Dame Una O'Brien is astonished: "That is unbelievable.

    A sheep sticking its tongue out

    "To be honest, here we are in the last week of the inquiry and the fact that we can still be shocked..."

    Last time Ofgem's Dermot Nolan gave evidence, the inquiry heard the same official had been told that a Scottish farmer "sold his entire herd of cows" to fill his sheds with biomass boilers on the RHI.

    But Ofgem didn't share any of that "stark" information with DETI.

  9. 'Clear mistake not to inform DETI of RHI concerns'

    It was "clearly a mistake" for Ofgem not to tell DETI of critical concerns it had about how the RHI scheme could be exploited when they emerged in 2013, admits chief executive Dermot Nolan.

    A senior official at Ofgem wanted the RHI in Great Britain to be thoroughly re-examined after it emerged that the rules were so loose that they allowed people to "game the system".

    It came after an article in the Farmers Weekly newspaper in 2013 that outlined how a poultry farmer with 11 boilers stood to earn £11.6m over 20 years.

    Jacqueline Balian, who was the head of Ofgem's RHI operations, told colleagues the "feeling was we should not just go ahead" and approve applications "where there could be significant reputational impact".

    Dermot Nolan

    Inquiry barrister Joseph Aiken says it shows that officials were considering where the balance lay between applying the GB RHI's rules as they were set out and the proper use of public money.

    But the concern was never shared with DETI, which was running the Northern Ireland RHI scheme, which was largely based on the GB model and had similar loopholes.

    At that point, there was just a handful of claimants on the RHI scheme - Mr Aiken says that's a "rather seminal point" and had DETI been informed there is a chance that something could've been done to close the loopholes before hundreds more applicants signed up.

    Mr Nolan expresses his regret and admits that the "last few hours has been justifiably difficult".

  10. Inquiry resumes after lunch break

    The RHI Inquiry

    We'll be honest, it was a bit of bland morning at the inquiry.

    We can't promise any fireworks this afternoon either but you never know...

  11. Time for the buffet car...

    A train stopped at a halt

    Counsel Joseph Aiken, who's fond of a railway metaphor, says the inquiry train has arrived a wayside halt.

    The journey continues at 14:00...

  12. 'Shock to system if multiple boilers issue had been known'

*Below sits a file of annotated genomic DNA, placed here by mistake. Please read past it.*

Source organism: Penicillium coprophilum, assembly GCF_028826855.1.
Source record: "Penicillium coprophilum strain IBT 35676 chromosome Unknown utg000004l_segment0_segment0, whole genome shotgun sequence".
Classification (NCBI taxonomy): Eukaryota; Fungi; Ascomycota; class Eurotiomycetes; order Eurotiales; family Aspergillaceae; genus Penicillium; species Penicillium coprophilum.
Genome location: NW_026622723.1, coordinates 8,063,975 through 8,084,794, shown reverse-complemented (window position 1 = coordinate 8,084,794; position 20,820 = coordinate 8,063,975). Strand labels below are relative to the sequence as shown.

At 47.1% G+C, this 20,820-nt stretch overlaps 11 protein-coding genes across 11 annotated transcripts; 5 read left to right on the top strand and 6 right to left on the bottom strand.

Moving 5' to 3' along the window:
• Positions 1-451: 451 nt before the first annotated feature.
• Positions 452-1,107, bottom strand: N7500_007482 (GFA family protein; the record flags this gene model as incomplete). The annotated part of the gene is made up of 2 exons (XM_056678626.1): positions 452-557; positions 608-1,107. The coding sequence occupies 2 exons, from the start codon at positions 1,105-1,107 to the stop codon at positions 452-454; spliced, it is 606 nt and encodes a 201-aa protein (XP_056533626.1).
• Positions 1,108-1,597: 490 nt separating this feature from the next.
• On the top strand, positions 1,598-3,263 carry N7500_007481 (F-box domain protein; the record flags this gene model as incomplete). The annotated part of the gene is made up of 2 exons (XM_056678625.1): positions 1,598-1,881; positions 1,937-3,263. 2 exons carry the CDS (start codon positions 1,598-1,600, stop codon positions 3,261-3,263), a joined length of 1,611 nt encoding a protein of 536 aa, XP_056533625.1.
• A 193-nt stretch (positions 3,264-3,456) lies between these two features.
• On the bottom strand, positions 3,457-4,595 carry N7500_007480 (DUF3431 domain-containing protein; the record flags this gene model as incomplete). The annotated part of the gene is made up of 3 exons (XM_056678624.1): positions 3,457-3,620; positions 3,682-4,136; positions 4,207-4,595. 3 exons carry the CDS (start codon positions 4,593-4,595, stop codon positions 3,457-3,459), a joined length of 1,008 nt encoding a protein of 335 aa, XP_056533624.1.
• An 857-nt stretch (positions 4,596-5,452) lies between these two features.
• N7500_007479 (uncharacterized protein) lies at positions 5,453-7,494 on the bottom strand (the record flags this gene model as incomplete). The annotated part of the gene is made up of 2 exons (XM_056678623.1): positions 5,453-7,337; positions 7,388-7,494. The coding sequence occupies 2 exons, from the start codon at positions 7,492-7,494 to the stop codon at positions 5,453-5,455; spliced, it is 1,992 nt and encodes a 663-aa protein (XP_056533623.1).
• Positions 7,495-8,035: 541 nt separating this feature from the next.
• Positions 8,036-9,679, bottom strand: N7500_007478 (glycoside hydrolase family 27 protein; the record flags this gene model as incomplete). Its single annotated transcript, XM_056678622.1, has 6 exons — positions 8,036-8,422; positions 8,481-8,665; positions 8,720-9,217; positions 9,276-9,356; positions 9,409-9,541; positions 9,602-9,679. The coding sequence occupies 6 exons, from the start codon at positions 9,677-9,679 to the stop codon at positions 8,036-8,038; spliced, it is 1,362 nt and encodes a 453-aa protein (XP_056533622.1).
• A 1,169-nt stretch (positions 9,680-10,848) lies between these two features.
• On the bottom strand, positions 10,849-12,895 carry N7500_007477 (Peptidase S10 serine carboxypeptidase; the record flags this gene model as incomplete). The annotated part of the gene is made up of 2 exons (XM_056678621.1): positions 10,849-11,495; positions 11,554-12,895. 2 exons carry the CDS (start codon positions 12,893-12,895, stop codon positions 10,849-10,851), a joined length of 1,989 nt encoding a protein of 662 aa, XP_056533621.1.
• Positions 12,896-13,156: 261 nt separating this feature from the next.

It would've been a "shock to the system" for DETI if it had known the extent of the multiple boilers problem on the RHI scheme, says Joseph Aiken.

    In administering the scheme, Ofgem held the details of all beneficiaries and their registered heating systems registered but didn't share the information with the department until a later date.

    Joseph Aiken

    Mr Aiken says a "significant number" of applicants were prepared to spend big on multiple small boilers rather than take the cheaper option of a buying a single larger boiler because they were "being persuaded of the return that they could harvest" in RHI subsidies.

    In March 2015, there were 110 cases of multiple boilers with "apparently the same owner", says the inquiry barrister.

    Ofgem's Dermot Nolan accepts that the scheme administrator didn't have a grasp of the gravity of the multiple boilers issue.

  13. 'Multiple boilers the main driver of RHI expense'

    The practice of claimants installing multiple biomass boilers instead of a single larger unit has been the "main driver of the expense" of the RHI scheme, according the expert consultants at CEPA.

    Of the 2,128 boilers registered on the RHI, 97% fell into the category that was eligible for the most lucrative subsidy rate on offer.

    A biomass boiler

    "There were many instances of a single beneficiary having more than one boiler," said the consultants.

    Inquiry barrister Joseph Aiken says the issue of multiple boilers added "significant" cost to the RHI.

    The consultants estimate that anything up to 53% of the overall cost could've been saved by DETI disputes that claim.

  14. 'Top 10% of RHI claimants collected 42% of subsidies'

    Almost three quarters of applicants to the RHI scheme wanted to install multiple boilers, according to analysis by an external consultancy firm last year.

    Joseph Aiken reveals the figures - complied by Cambridge Economic Policy Associates (CEPA) - to the inquiry.

    Wood pellets

    The consultants said that in spite of the "sometimes widespread view that all users exploited" the scheme the data shows "only a minority accounted for a considerable majority" of the money paid out.

    The top 10% of all RHI claimants collected for 42% of the total amount of subsidies paid until the end of February last year, the data shows.

  15. 'Why didn't Ofgem address obvious burn-to-earn cases?'

    Sir Patrick Coghlin says the rules of the RHI scheme "made it absolutely clear" that claimants could not produce heat predominantly to earn a return in subsidies.

    But he hasn't seen "any consideration" of that in Ofgem's work in administering the scheme and checking the behaviour of RHI beneficiaries.